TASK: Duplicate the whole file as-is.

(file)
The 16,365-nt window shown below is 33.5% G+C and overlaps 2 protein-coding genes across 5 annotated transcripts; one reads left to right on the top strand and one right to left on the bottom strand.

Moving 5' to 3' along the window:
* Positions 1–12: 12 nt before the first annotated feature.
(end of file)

The 16,365-nt window shown below is 33.5% G+C and overlaps 2 protein-coding genes across 5 annotated transcripts; one reads left to right on the top strand and one right to left on the bottom strand.

Moving 5' to 3' along the window:
* Positions 1–12: 12 nt before the first annotated feature.